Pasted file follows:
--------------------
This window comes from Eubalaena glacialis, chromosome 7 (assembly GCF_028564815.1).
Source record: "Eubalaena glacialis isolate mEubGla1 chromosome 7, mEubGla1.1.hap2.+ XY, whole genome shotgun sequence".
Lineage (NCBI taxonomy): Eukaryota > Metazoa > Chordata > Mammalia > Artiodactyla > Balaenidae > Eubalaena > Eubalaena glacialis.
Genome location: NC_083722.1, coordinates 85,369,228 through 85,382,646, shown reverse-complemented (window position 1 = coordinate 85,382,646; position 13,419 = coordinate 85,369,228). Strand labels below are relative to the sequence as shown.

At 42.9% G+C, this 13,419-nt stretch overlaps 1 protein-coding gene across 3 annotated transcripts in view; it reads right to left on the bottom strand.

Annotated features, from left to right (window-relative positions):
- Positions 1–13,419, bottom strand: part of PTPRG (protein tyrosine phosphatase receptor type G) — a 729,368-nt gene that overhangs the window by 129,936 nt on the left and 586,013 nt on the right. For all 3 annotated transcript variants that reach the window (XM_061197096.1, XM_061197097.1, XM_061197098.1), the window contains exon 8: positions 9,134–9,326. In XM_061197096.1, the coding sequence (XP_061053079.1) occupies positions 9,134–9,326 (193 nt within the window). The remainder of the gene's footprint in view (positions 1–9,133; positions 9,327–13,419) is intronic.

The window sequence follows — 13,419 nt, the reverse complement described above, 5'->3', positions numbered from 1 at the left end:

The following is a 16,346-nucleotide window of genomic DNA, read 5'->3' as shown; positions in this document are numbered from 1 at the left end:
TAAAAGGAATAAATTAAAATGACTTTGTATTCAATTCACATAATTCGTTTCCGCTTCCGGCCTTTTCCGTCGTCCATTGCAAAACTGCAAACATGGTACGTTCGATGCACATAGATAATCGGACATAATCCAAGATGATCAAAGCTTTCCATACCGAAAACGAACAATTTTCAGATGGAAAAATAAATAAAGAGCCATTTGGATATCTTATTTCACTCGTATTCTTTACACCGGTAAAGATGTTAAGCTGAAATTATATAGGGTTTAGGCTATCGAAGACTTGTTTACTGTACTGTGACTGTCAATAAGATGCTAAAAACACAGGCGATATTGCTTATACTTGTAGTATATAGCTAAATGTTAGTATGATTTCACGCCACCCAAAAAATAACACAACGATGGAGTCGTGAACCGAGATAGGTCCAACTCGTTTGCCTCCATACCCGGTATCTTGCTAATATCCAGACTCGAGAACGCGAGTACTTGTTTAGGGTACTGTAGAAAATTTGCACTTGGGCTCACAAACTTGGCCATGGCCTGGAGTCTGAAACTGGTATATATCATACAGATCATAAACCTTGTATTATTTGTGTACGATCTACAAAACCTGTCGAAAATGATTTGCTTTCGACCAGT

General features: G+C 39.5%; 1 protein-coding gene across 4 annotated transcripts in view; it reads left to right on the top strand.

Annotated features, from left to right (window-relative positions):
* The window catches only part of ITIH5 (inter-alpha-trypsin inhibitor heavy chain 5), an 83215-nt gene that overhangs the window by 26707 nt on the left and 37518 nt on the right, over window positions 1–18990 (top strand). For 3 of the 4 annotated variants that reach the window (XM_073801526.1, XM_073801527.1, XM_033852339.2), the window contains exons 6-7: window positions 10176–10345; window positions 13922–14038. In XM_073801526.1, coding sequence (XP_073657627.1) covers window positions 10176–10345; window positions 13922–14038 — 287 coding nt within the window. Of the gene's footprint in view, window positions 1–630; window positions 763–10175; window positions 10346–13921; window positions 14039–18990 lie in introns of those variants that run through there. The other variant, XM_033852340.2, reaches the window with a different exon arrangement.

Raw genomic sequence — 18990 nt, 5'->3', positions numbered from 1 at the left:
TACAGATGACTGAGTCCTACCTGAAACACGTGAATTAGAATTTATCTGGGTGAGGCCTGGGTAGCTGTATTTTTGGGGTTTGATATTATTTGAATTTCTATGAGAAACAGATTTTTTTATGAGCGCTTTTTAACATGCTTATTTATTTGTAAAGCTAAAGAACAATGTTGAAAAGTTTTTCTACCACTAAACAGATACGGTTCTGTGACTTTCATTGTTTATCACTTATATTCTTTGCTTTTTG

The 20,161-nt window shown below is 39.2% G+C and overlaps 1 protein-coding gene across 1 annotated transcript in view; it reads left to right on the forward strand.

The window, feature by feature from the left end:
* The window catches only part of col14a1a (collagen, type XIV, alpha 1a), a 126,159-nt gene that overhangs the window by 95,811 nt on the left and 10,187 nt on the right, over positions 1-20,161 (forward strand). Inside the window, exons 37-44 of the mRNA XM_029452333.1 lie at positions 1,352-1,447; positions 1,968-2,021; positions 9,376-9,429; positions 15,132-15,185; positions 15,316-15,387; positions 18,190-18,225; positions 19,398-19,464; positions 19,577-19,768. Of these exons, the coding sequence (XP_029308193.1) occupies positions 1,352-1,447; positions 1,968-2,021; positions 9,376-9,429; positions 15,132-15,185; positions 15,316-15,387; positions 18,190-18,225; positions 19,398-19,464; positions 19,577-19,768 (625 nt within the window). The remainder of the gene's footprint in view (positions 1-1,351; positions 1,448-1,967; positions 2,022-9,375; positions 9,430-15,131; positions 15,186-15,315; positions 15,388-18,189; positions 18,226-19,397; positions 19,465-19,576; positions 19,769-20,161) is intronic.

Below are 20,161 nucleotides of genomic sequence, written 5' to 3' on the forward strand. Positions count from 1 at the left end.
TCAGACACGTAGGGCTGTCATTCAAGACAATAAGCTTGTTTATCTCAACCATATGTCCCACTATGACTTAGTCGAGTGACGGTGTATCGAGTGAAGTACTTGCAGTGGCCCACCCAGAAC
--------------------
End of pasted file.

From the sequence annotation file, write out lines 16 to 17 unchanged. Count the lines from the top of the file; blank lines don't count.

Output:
The 20,161-nt window shown below is 39.2% G+C and overlaps 1 protein-coding gene across 1 annotated transcript in view; it reads left to right on the forward strand.

The window, feature by feature from the left end: